Marathon Digital Reports $80 Million Exposure to Distressed Data Center (Report)

US-based bitcoin miner Marathon Digital Holdings Inc. has more than $80 million in exposure to one of its hosting providers, Compute North.

Two weeks ago, the latter joined the list of troubled entities affected by the ongoing crypto winter, filing for Chapter 11 bankruptcy.

Multimillion dollar exhibition

According to a Bloomberg coverage, the cryptocurrency miner had invested $10 million in Compute North convertible preferred stock. It had allocated an additional $21.3 million to a senior unsecured note on numerous entities of the bankrupt company.

Marathon Digital had also paid about $50 million in operating deposits to Compute North for the services provided, increasing the total exposure to more than $80 million.

The data center installed and hosted over 68,000 Marathon bitcoin mining machines at its Texas wind facility over the past three months. However, due to regulatory issues, the company was unable to fire up 40,000 of these units.

Compute North is among the largest cryptomining infrastructure providers. Its facilities extend to numerous destinations in the United States, including Texas, Nebraska and South Dakota.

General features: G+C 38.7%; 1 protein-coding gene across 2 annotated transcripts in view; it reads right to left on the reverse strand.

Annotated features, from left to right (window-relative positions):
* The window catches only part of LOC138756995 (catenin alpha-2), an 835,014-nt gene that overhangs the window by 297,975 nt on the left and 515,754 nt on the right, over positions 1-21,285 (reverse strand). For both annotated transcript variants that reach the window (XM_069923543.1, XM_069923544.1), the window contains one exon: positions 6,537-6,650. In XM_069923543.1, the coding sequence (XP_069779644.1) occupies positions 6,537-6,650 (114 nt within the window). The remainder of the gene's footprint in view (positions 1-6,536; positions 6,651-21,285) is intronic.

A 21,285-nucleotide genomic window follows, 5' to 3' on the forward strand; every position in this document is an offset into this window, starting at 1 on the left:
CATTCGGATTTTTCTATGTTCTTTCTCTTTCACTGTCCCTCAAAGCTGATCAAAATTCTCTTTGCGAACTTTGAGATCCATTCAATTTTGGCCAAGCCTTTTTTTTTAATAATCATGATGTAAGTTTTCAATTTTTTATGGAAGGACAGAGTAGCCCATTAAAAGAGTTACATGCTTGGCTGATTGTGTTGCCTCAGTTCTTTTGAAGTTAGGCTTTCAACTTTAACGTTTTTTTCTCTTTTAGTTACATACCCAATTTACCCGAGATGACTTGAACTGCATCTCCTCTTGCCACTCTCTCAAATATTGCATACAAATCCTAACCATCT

However, the current bear market crippled its operations. Last month, the company disclosed that it owes approximately $500 million to at least 200 creditors, while its assets are worth between $100 million and $500 million.

To continue operations, Compute North filed for Chapter 11 bankruptcy, which did not result in closing its businesses. Instead, it helps the debtor to reorganize its structure and deal with problems under judicial protection.

The Marathon Digital team said it may move some of its mining infrastructure to other regions if issues with Compute North continue to disrupt its business:

“While we expect operations to continue as originally planned, our asset-light model gives us the option to relocate our miners, if necessary.”

BTC miners in trouble

The fall in the cryptocurrency market and the global economic crisis have negatively affected numerous companies in the bitcoin mining niche.

One such example is Compass Mining, based in the United States. In June, it announced the departure of chief executive Whit Gibbs and chief financial officer Jodie Fisher due to “multiple setbacks” and disappointing performance.

A week later, Compass Mining laid off 15% of its total workforce as part of cost-cutting measures.

Publicly traded Stronghold Digital Mining (SDIG) also experienced problems. In August, it returned 26,200 bitcoin mining rigs to New York Digital Investment Group (NYDIG) to reduce its outstanding debt of $67.4 million.


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